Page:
By Morris Phillips
SAN FRANCISCO–Quite simply, the Arizona Diamondbacks are the most essential opponent in the world.
For example, without them, there wouldn’t be a best in baseball San Francisco Giants.
After Wednesday night’s harder-than-it-looked 7-2 victory over the D’Backs, the Giants are 32 games above .500 for the first time since 2003, but they’re 12 games above .500 against Arizona alone.
That’s a big chunk of a 110 plus game win-loss record, but that’s how division races are won, and how teams make postseason runs. Pick a divisional opponent, and over the course of 19 meetings, smash that opponent.
The Giants have done that, and it’s not over yet. They’ll get a chance to improve their 14-2 record against Arizona at the end of September, perfect timing for a first place club to get a little pick me up.
On Wednesday, the D’Backs allowed the Giants four home runs–their speciality–and a comfortable landing spot for Kevin Gausman after the birth of his second child allowed him to miss a start last week. Beyond that, Merrill Kelly, a guy who has twice previously beat the Giants at their own game–controlling “time of possession” as they call it–had a rough night, starting with him throwing 31 pitches in the first inning, insuring that he wouldn’t last as long as seven innings as he had done twice previously this season.
Kelly only made through five innings, as he couldn’t locate his cutter and control the inner half of the plate as he had done famously, having allowed just nine runs in 24 innings over four starts against the Giants earlier this season. Twice, Kelly had pitched into the seventh inning, and that’s a feat that has only been accomplished 10 times in 113 games against the Giants coming in. Most nights, the Giants wear down the opposing starter, but Kelly appeared to have the elixir with his cutter riding in on the inner half. On Wednesday, that pitch deserted him.
“This was the fifth or sixth time I think we’ve faced him this year,” Brandon Crawford said. “I think we did a good job of picking good pitches to hit. We put some good swings on the ball, and we were able to score some runs.”
With that Kelly issue solved, the Giants pounced building a 5-2 lead after five innings. And while the D’Backs didn’t disappear late, or blow a sizeable lead, or extend a once-in-a-baseball-life road losing streak, they did have their signature moment. Ketel Marte, an excellent centerfielder, saw Lamonte Wade Jr.’s two-run blast ride off his glove and over the wall in the fifth to extend the Giants’ lead. A highlight not to miss, from the numerous camera angles, saw Marte not have his finest moment and he nearly threw his glove in disgust. But to be fair, catching home run balls isn’t easy business and this one–after he located it and made his move on it–just got on him too fast. Wade’s ball was going out either way, Marte just added to the drama with his near miss.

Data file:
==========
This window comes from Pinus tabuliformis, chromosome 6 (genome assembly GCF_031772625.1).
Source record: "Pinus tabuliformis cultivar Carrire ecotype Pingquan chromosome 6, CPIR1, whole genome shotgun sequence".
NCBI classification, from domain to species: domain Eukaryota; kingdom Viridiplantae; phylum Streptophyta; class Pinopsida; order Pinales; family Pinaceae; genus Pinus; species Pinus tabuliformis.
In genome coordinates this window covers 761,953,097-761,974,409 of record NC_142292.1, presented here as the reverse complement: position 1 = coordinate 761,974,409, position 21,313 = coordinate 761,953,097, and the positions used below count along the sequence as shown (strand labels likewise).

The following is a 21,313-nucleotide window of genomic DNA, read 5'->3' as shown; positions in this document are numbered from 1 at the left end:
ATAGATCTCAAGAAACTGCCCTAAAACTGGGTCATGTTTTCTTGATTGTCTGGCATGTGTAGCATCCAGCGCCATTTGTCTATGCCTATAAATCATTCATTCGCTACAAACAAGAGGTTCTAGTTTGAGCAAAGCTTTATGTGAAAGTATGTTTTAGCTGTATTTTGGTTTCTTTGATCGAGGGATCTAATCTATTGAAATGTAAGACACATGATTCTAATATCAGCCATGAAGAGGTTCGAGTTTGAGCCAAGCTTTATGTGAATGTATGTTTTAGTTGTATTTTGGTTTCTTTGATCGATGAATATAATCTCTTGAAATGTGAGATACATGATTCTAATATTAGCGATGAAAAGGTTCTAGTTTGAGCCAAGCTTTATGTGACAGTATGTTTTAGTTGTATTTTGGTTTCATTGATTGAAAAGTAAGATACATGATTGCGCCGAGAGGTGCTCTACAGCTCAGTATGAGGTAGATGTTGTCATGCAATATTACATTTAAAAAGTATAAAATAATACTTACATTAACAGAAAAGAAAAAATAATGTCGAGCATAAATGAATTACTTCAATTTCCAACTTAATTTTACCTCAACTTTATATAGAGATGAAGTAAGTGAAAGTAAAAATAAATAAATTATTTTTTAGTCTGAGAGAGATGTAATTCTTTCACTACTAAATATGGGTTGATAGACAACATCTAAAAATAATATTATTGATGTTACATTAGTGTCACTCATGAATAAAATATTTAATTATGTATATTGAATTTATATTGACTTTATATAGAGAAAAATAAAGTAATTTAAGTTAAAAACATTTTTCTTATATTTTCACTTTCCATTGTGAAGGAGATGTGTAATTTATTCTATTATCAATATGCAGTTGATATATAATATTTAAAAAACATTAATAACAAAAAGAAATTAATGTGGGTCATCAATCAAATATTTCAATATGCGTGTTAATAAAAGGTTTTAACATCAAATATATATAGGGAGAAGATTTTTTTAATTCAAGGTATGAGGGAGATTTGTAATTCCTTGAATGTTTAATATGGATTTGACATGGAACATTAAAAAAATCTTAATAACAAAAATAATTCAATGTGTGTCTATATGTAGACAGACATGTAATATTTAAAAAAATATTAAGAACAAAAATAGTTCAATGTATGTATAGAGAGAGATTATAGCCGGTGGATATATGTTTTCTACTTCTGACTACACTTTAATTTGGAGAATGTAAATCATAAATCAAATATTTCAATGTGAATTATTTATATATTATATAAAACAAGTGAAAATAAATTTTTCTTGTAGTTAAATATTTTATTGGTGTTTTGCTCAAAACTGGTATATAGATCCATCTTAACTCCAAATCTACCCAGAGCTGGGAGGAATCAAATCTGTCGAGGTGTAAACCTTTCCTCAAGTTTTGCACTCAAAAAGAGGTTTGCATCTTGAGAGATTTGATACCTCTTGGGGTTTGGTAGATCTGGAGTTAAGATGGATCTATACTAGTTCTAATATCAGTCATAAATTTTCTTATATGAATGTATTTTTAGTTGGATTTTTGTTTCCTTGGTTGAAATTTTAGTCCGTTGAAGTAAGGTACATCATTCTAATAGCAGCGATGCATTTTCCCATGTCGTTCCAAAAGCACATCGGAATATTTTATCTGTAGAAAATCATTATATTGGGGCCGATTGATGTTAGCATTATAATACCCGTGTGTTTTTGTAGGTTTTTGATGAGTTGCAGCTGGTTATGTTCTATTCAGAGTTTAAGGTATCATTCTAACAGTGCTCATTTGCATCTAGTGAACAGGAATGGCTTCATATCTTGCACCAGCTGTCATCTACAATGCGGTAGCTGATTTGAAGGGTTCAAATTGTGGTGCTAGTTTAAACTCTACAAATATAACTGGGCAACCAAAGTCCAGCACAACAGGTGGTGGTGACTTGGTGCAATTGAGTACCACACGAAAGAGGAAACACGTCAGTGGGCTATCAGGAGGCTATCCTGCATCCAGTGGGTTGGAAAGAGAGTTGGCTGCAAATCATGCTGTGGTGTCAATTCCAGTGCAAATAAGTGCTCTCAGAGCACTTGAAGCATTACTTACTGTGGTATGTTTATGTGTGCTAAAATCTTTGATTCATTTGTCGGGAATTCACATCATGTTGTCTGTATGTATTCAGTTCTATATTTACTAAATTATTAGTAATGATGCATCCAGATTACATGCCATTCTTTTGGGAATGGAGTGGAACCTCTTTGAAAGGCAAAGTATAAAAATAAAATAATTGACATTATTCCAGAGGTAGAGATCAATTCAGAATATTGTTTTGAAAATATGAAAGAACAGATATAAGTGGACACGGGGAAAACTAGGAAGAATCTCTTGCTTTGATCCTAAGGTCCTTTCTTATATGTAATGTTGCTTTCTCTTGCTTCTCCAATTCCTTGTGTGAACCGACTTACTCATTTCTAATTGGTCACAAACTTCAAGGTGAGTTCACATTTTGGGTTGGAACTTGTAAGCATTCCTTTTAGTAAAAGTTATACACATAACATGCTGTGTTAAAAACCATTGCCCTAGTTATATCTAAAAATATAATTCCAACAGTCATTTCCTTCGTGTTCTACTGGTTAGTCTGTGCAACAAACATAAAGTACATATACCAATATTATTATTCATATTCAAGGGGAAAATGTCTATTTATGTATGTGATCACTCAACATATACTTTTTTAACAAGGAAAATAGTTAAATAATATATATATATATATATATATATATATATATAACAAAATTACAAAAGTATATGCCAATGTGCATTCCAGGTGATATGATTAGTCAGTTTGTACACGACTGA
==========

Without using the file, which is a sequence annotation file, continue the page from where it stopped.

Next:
Before Wade connected, Buster Posey gave the Giants a 3-1 lead in the third. And after, Crawford connected in the seventh, and pinch-hitter Alex Dickerson in the eighth. The big night for big flies increased the Giants’ season total to 174, the best total in baseball. In all, the Giants piled up 14 hits, six of those for extra bases, including Wilmer Flores’ softy that was well placed enough to set the Giants up to break a 1-1 tie in the second inning.
Gausman had his struggles in winning for the 11th time, and the staff ace needed 89 pitches to labor through five innings. But he limited damage, as he always does, and kicked in a pair of singles to boot, one that gave the Giants that 2-1 lead. Gausman was a life long American Leaguer with just two career hits before this season, but this season he has eight hits, the perfect additive for a hurler needing a pickup.
The Giants’ bullpen was near perfect again, handling the last four innings while allowing just two hits. Dominic Leone is quickly becoming the star of the bunch, making 31 appearances now while keeping his ERA insanely low (1.99).
Logan Webb gets the start on Thursday in a matchup with Colorado’s All-Star starter German Marquez. The Rockies had won five of six, but dropped their last two in a matchup with the first-place Astros.